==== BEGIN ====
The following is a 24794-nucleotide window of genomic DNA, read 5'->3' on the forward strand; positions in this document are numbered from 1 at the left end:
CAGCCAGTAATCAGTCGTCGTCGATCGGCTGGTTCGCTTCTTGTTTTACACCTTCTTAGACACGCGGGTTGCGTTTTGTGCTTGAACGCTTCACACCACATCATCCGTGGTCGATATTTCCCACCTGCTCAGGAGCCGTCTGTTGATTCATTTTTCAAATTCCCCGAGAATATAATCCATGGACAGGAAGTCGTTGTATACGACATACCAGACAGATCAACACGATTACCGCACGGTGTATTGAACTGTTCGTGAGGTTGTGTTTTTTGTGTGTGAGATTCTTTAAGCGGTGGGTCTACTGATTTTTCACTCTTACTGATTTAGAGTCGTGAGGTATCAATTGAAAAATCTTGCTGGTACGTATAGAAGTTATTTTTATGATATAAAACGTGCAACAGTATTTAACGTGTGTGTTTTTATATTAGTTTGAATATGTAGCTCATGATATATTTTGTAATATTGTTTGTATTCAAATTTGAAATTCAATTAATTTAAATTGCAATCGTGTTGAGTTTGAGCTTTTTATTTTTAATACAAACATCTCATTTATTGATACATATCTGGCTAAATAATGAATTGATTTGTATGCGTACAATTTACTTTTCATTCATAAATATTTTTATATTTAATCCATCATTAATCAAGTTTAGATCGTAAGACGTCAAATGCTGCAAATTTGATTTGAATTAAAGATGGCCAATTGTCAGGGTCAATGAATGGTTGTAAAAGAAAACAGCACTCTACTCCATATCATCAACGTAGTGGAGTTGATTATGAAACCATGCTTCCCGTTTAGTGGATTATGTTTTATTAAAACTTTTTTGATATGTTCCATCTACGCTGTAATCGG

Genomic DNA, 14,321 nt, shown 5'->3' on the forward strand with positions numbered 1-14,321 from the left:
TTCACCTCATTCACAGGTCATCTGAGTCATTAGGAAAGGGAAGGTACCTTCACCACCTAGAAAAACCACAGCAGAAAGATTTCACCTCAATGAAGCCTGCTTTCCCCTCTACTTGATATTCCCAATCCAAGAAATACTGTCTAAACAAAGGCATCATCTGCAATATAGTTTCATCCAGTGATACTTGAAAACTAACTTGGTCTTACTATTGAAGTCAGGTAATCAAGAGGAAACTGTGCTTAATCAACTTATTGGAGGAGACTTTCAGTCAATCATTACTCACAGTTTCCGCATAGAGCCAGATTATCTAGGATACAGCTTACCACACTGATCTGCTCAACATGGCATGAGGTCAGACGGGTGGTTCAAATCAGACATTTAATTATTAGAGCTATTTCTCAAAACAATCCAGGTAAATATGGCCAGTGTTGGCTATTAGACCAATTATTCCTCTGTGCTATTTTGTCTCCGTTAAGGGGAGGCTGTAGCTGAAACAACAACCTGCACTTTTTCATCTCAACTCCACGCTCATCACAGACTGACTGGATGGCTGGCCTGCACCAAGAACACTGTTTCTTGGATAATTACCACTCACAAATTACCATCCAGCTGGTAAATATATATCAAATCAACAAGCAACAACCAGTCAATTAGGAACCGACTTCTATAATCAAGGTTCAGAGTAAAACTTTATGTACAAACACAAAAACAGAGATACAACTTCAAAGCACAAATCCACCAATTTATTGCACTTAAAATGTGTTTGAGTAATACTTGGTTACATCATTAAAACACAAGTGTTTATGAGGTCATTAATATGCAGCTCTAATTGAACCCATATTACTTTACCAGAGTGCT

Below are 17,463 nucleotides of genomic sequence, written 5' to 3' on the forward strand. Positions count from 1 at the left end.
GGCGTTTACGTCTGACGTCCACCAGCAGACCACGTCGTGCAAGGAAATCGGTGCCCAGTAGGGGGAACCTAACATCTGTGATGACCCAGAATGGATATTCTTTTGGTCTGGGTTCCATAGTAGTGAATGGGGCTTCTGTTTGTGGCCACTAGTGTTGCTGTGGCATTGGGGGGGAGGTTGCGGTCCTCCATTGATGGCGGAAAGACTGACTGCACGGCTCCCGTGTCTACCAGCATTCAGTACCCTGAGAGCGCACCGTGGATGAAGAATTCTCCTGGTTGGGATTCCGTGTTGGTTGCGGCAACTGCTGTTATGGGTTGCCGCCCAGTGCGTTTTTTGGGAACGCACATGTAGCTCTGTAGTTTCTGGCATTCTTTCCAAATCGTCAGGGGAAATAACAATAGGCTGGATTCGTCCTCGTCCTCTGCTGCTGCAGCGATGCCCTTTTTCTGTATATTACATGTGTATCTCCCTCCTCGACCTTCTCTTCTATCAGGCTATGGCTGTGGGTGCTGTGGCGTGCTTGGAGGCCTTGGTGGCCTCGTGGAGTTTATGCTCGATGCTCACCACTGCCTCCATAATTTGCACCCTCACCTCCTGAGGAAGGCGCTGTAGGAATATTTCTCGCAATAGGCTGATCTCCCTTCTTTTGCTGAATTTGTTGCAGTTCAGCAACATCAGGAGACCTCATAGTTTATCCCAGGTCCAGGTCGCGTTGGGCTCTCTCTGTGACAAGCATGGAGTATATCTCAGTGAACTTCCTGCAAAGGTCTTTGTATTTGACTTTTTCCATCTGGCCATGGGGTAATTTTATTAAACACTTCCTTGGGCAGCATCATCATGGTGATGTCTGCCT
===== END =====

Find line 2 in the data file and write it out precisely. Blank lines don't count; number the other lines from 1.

CAGCCAGTAATCAGTCGTCGTCGATCGGCTGGTTCGCTTCTTGTTTTACACCTTCTTAGACACGCGGGTTGCGTTTTGTGCTTGAACGCTTCACACCACATCATCCGTGGTCGATATTTCCCACCTGCTCAGGAGCCGTCTGTTGATTCATTTTTCAAATTCCCCGAGAATATAATCCATGGACAGGAAGTCGTTGTATACGACATACCAGACAGATCAACACGATTACCGCACGGTGTATTGAACTGTTCGTGAGGTTGTGTTTTTTGTGTGTGAGATTCTTTAAGCGGTGGGTCTACTGATTTTTCACTCTTACTGATTTAGAGTCGTGAGGTATCAATTGAAAAATCTTGCTGGTACGTATAGAAGTTATTTTTATGATATAAAACGTGCAACAGTATTTAACGTGTGTGTTTTTATATTAGTTTGAATATGTAGCTCATGATATATTTTGTAATATTGTTTGTATTCAAATTTGAAATTCAATTAATTTAAATTGCAATCGTGTTGAGTTTGAGCTTTTTATTTTTAATACAAACATCTCATTTATTGATACATATCTGGCTAAATAATGAATTGATTTGTATGCGTACAATTTACTTTTCATTCATAAATATTTTTATATTTAATCCATCATTAATCAAGTTTAGATCGTAAGACGTCAAATGCTGCAAATTTGATTTGAATTAAAGATGGCCAATTGTCAGGGTCAATGAATGGTTGTAAAAGAAAACAGCACTCTACTCCATATCATCAACGTAGTGGAGTTGATTATGAAACCATGCTTCCCGTTTAGTGGATTATGTTTTATTAAAACTTTTTTGATATGTTCCATCTACGCTGTAATCGG